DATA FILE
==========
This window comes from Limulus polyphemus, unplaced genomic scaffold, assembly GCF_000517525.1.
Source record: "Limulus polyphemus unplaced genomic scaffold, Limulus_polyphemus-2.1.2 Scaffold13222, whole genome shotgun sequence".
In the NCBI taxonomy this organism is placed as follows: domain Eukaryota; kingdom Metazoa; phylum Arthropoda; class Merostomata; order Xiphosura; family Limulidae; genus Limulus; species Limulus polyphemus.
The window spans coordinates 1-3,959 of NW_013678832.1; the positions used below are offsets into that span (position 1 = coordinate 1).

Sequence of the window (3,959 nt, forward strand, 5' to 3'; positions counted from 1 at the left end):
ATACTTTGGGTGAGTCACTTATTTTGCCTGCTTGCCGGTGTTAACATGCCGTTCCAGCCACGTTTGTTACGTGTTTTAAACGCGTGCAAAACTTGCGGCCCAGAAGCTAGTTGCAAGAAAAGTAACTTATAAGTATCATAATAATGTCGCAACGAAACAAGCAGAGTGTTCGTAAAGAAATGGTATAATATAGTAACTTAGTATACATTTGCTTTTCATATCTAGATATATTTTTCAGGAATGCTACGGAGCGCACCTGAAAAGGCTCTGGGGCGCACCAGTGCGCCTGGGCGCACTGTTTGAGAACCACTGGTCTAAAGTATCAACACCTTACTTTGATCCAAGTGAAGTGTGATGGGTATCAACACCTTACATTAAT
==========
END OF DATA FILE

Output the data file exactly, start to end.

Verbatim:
This window comes from Limulus polyphemus, unplaced genomic scaffold, assembly GCF_000517525.1.
Source record: "Limulus polyphemus unplaced genomic scaffold, Limulus_polyphemus-2.1.2 Scaffold13222, whole genome shotgun sequence".
In the NCBI taxonomy this organism is placed as follows: domain Eukaryota; kingdom Metazoa; phylum Arthropoda; class Merostomata; order Xiphosura; family Limulidae; genus Limulus; species Limulus polyphemus.
The window spans coordinates 1-3,959 of NW_013678832.1; the positions used below are offsets into that span (position 1 = coordinate 1).

Sequence of the window (3,959 nt, forward strand, 5' to 3'; positions counted from 1 at the left end):
ATACTTTGGGTGAGTCACTTATTTTGCCTGCTTGCCGGTGTTAACATGCCGTTCCAGCCACGTTTGTTACGTGTTTTAAACGCGTGCAAAACTTGCGGCCCAGAAGCTAGTTGCAAGAAAAGTAACTTATAAGTATCATAATAATGTCGCAACGAAACAAGCAGAGTGTTCGTAAAGAAATGGTATAATATAGTAACTTAGTATACATTTGCTTTTCATATCTAGATATATTTTTCAGGAATGCTACGGAGCGCACCTGAAAAGGCTCTGGGGCGCACCAGTGCGCCTGGGCGCACTGTTTGAGAACCACTGGTCTAAAGTATCAACACCTTACTTTGATCCAAGTGAAGTGTGATGGGTATCAACACCTTACATTAAT